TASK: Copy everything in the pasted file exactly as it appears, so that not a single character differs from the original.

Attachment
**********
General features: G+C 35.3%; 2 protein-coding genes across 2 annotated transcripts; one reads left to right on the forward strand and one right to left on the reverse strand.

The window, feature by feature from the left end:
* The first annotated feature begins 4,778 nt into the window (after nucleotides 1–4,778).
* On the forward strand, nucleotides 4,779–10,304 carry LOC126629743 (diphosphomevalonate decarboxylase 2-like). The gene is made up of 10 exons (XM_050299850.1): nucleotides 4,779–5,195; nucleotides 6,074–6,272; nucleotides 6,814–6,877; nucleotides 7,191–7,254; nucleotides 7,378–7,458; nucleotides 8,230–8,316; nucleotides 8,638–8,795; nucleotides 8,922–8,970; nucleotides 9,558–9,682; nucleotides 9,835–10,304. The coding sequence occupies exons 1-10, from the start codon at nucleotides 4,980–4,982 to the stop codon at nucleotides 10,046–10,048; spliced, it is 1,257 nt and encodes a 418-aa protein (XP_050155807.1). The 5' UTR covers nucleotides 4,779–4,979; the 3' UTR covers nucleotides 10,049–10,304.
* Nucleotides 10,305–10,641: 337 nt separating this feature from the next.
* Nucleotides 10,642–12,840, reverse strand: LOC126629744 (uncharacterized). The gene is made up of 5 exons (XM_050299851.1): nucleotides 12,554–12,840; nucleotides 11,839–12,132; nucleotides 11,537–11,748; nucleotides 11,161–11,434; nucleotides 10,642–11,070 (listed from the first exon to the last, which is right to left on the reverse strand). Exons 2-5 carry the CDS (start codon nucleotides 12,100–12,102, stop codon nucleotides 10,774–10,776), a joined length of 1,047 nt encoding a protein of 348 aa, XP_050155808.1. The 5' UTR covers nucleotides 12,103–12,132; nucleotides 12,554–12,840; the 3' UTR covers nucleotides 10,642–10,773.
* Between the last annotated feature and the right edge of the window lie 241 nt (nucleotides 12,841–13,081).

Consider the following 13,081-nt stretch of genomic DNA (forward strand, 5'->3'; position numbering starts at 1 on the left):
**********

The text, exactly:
General features: G+C 35.3%; 2 protein-coding genes across 2 annotated transcripts; one reads left to right on the forward strand and one right to left on the reverse strand.

The window, feature by feature from the left end:
* The first annotated feature begins 4,778 nt into the window (after nucleotides 1–4,778).
* On the forward strand, nucleotides 4,779–10,304 carry LOC126629743 (diphosphomevalonate decarboxylase 2-like). The gene is made up of 10 exons (XM_050299850.1): nucleotides 4,779–5,195; nucleotides 6,074–6,272; nucleotides 6,814–6,877; nucleotides 7,191–7,254; nucleotides 7,378–7,458; nucleotides 8,230–8,316; nucleotides 8,638–8,795; nucleotides 8,922–8,970; nucleotides 9,558–9,682; nucleotides 9,835–10,304. The coding sequence occupies exons 1-10, from the start codon at nucleotides 4,980–4,982 to the stop codon at nucleotides 10,046–10,048; spliced, it is 1,257 nt and encodes a 418-aa protein (XP_050155807.1). The 5' UTR covers nucleotides 4,779–4,979; the 3' UTR covers nucleotides 10,049–10,304.
* Nucleotides 10,305–10,641: 337 nt separating this feature from the next.
* Nucleotides 10,642–12,840, reverse strand: LOC126629744 (uncharacterized). The gene is made up of 5 exons (XM_050299851.1): nucleotides 12,554–12,840; nucleotides 11,839–12,132; nucleotides 11,537–11,748; nucleotides 11,161–11,434; nucleotides 10,642–11,070 (listed from the first exon to the last, which is right to left on the reverse strand). Exons 2-5 carry the CDS (start codon nucleotides 12,100–12,102, stop codon nucleotides 10,774–10,776), a joined length of 1,047 nt encoding a protein of 348 aa, XP_050155808.1. The 5' UTR covers nucleotides 12,103–12,132; nucleotides 12,554–12,840; the 3' UTR covers nucleotides 10,642–10,773.
* Between the last annotated feature and the right edge of the window lie 241 nt (nucleotides 12,841–13,081).

Consider the following 13,081-nt stretch of genomic DNA (forward strand, 5'->3'; position numbering starts at 1 on the left):